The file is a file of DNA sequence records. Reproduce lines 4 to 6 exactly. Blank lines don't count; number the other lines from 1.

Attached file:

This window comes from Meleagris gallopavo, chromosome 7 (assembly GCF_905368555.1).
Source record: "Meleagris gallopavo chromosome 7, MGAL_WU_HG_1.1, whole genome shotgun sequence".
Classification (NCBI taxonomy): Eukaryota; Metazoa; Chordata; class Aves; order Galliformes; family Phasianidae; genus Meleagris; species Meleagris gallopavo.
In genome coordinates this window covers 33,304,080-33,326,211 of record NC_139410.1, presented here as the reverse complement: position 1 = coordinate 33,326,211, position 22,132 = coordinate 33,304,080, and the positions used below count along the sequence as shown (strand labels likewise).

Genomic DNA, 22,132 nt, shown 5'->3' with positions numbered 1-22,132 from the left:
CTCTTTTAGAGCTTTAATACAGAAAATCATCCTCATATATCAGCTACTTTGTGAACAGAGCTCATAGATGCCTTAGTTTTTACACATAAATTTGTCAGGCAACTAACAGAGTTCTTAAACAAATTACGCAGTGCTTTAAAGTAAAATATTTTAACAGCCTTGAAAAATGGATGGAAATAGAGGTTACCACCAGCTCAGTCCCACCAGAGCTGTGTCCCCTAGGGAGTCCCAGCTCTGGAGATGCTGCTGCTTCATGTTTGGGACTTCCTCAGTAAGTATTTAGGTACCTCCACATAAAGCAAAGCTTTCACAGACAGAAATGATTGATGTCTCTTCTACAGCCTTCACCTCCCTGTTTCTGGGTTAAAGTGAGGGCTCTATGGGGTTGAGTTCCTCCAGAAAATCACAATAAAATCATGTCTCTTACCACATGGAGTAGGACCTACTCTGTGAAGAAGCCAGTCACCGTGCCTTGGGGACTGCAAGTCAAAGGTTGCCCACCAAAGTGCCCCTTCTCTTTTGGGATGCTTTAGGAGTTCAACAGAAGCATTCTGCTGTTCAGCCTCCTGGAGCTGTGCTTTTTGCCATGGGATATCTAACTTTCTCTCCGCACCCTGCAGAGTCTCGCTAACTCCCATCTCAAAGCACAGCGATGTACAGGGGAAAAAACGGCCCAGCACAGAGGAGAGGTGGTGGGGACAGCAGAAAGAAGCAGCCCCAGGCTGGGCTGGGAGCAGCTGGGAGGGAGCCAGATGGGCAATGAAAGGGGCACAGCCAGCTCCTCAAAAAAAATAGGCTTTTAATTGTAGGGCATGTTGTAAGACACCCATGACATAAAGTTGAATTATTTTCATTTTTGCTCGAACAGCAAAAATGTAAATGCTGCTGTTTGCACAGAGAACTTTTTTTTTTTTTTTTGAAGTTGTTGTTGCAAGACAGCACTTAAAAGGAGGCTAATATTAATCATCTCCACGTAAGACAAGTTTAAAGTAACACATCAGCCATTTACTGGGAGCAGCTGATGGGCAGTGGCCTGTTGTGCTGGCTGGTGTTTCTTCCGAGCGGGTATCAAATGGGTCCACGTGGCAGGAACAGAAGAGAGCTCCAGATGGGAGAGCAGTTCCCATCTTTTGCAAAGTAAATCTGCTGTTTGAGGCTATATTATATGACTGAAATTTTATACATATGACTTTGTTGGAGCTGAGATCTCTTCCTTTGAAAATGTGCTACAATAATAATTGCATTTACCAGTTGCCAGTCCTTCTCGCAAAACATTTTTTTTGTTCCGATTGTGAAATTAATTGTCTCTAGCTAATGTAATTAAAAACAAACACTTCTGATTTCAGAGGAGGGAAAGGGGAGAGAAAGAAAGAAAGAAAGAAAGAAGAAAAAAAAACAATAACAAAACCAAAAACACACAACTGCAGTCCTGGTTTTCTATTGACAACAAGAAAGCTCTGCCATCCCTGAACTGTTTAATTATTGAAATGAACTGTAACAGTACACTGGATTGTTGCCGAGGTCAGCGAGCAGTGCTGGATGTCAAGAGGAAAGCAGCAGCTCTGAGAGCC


In genome coordinates this window covers 33,304,080-33,326,211 of record NC_139410.1, presented here as the reverse complement: position 1 = coordinate 33,326,211, position 22,132 = coordinate 33,304,080, and the positions used below count along the sequence as shown (strand labels likewise).

Genomic DNA, 22,132 nt, shown 5'->3' with positions numbered 1-22,132 from the left:
CTCTTTTAGAGCTTTAATACAGAAAATCATCCTCATATATCAGCTACTTTGTGAACAGAGCTCATAGATGCCTTAGTTTTTACACATAAATTTGTCAGGCAACTAACAGAGTTCTTAAACAAATTACGCAGTGCTTTAAAGTAAAATATTTTAACAGCCTTGAAAAATGGATGGAAATAGAGGTTACCACCAGCTCAGTCCCACCAGAGCTGTGTCCCCTAGGGAGTCCCAGCTCTGGAGATGCTGCTGCTTCATGTTTGGGACTTCCTCAGTAAGTATTTAGGTACCTCCACATAAAGCAAAGCTTTCACAGACAGAAATGATTGATGTCTCTTCTACAGCCTTCACCTCCCTGTTTCTGGGTTAAAGTGAGGGCTCTATGGGGTTGAGTTCCTCCAGAAAATCACAATAAAATCATGTCTCTTACCACATGGAGTAGGACCTACTCTGTGAAGAAGCCAGTCACCGTGCCTTGGGGACTGCAAGTCAAAGGTTGCCCACCAAAGTGCCCCTTCTCTTTTGGGATGCTTTAGGAGTTCAACAGAAGCATTCTGCTGTTCAGCCTCCTGGAGCTGTGCTTTTTGCCATGGGATATCTAACTTTCTCTCCGCACCCTGCAGAGTCTCGCTAACTCCCATCTCAAAGCACAGCGATGTACAGGGGAAAAAACGGCCCAGCACAGAGGAGAGGTGGTGGGGACAGCAGAAAGAAGCAGCCCCAGGCTGGGCTGGGAGCAGCTGGGAGGGAGCCAGATGGGCAATGAAAGGGGCACAGCCAGCTCCTCAAAAAAAATAGGCTTTTAATTGTAGGGCATGTTGTAAGACACCCATGACATAAAGTTGAATTATTTTCATTTTTGCTCGAACAGCAAAAATGTAAATGCTGCTGTTTGCACAGAGAACTTTTTTTTTTTTTTTTGAAGTTGTTGTTGCAAGACAGCACTTAAAAGGAGGCTAATATTAATCATCTCCACGTAAGACAAGTTTAAAGTAACACATCAGCCATTTACTGGGAGCAGCTGATGGGCAGTGGCCTGTTGTGCTGGCTGGTGTTTCTTCCGAGCGGGTATCAAATGGGTCCACGTGGCAGGAACAGAAGAGAGCTCCAGATGGGAGAGCAGTTCCCATCTTTTGCAAAGTAAATCTGCTGTTTGAGGCTATATTATATGACTGAAATTTTATACATATGACTTTGTTGGAGCTGAGATCTCTTCCTTTGAAAATGTGCTACAATAATAATTGCATTTACCAGTTGCCAGTCCTTCTCGCAAAACATTTTTTTTGTTCCGATTGTGAAATTAATTGTCTCTAGCTAATGTAATTAAAAACAAACACTTCTGATTTCAGAGGAGGGAAAGGGGAGAGAAAGAAAGAAAGAAAGAAAGAAGAAAAAAAAACAATAACAAAACCAAAAACACACAACTGCAGTCCTGGTTTTCTATTGACAACAAGAAAGCTCTGCCATCCCTGAACTGTTTAATTATTGAAATGAACTGTAACAGTACACTGGATTGTTGCCGAGGTCAGCGAGCAGTGCTGGATGTCAAGAGGAAAGCAGCAGCTCTGAGAGCC